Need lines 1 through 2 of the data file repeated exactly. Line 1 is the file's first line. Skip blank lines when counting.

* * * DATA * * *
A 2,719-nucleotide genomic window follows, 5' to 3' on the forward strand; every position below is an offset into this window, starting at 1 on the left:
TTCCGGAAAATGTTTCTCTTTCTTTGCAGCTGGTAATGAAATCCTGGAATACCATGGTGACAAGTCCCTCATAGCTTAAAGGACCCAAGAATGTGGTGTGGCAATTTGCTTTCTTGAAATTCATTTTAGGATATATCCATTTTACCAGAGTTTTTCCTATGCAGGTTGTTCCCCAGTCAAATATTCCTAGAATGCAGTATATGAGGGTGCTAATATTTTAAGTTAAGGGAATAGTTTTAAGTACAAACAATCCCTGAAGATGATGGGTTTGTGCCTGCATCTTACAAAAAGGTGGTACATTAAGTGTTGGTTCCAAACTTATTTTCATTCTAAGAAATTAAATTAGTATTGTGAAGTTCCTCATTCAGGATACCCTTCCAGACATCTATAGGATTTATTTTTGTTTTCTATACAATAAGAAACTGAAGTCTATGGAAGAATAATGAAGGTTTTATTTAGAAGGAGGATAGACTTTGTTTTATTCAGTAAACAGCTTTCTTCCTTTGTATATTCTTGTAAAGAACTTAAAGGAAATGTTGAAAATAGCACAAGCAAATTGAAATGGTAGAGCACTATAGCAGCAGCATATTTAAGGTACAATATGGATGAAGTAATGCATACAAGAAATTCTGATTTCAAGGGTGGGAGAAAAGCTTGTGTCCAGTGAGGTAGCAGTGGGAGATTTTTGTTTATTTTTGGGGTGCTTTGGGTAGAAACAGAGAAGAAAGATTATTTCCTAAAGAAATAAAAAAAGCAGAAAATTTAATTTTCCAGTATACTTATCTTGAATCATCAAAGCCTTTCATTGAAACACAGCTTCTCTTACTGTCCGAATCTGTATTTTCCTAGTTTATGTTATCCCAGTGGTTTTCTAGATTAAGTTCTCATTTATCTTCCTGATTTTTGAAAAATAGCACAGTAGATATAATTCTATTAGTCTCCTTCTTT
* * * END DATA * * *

A 2,719-nucleotide genomic window follows, 5' to 3' on the forward strand; every position below is an offset into this window, starting at 1 on the left:
TTCCGGAAAATGTTTCTCTTTCTTTGCAGCTGGTAATGAAATCCTGGAATACCATGGTGACAAGTCCCTCATAGCTTAAAGGACCCAAGAATGTGGTGTGGCAATTTGCTTTCTTGAAATTCATTTTAGGATATATCCATTTTACCAGAGTTTTTCCTATGCAGGTTGTTCCCCAGTCAAATATTCCTAGAATGCAGTATATGAGGGTGCTAATATTTTAAGTTAAGGGAATAGTTTTAAGTACAAACAATCCCTGAAGATGATGGGTTTGTGCCTGCATCTTACAAAAAGGTGGTACATTAAGTGTTGGTTCCAAACTTATTTTCATTCTAAGAAATTAAATTAGTATTGTGAAGTTCCTCATTCAGGATACCCTTCCAGACATCTATAGGATTTATTTTTGTTTTCTATACAATAAGAAACTGAAGTCTATGGAAGAATAATGAAGGTTTTATTTAGAAGGAGGATAGACTTTGTTTTATTCAGTAAACAGCTTTCTTCCTTTGTATATTCTTGTAAAGAACTTAAAGGAAATGTTGAAAATAGCACAAGCAAATTGAAATGGTAGAGCACTATAGCAGCAGCATATTTAAGGTACAATATGGATGAAGTAATGCATACAAGAAATTCTGATTTCAAGGGTGGGAGAAAAGCTTGTGTCCAGTGAGGTAGCAGTGGGAGATTTTTGTTTATTTTTGGGGTGCTTTGGGTAGAAACAGAGAAGAAAGATTATTTCCTAAAGAAATAAAAAAAGCAGAAAATTTAATTTTCCAGTATACTTATCTTGAATCATCAAAGCCTTTCATTGAAACACAGCTTCTCTTACTGTCCGAATCTGTATTTTCCTAGTTTATGTTATCCCAGTGGTTTTCTAGATTAAGTTCTCATTTATCTTCCTGATTTTTGAAAAATAGCACAGTAGATATAATTCTATTAGTCTCCTTCTTT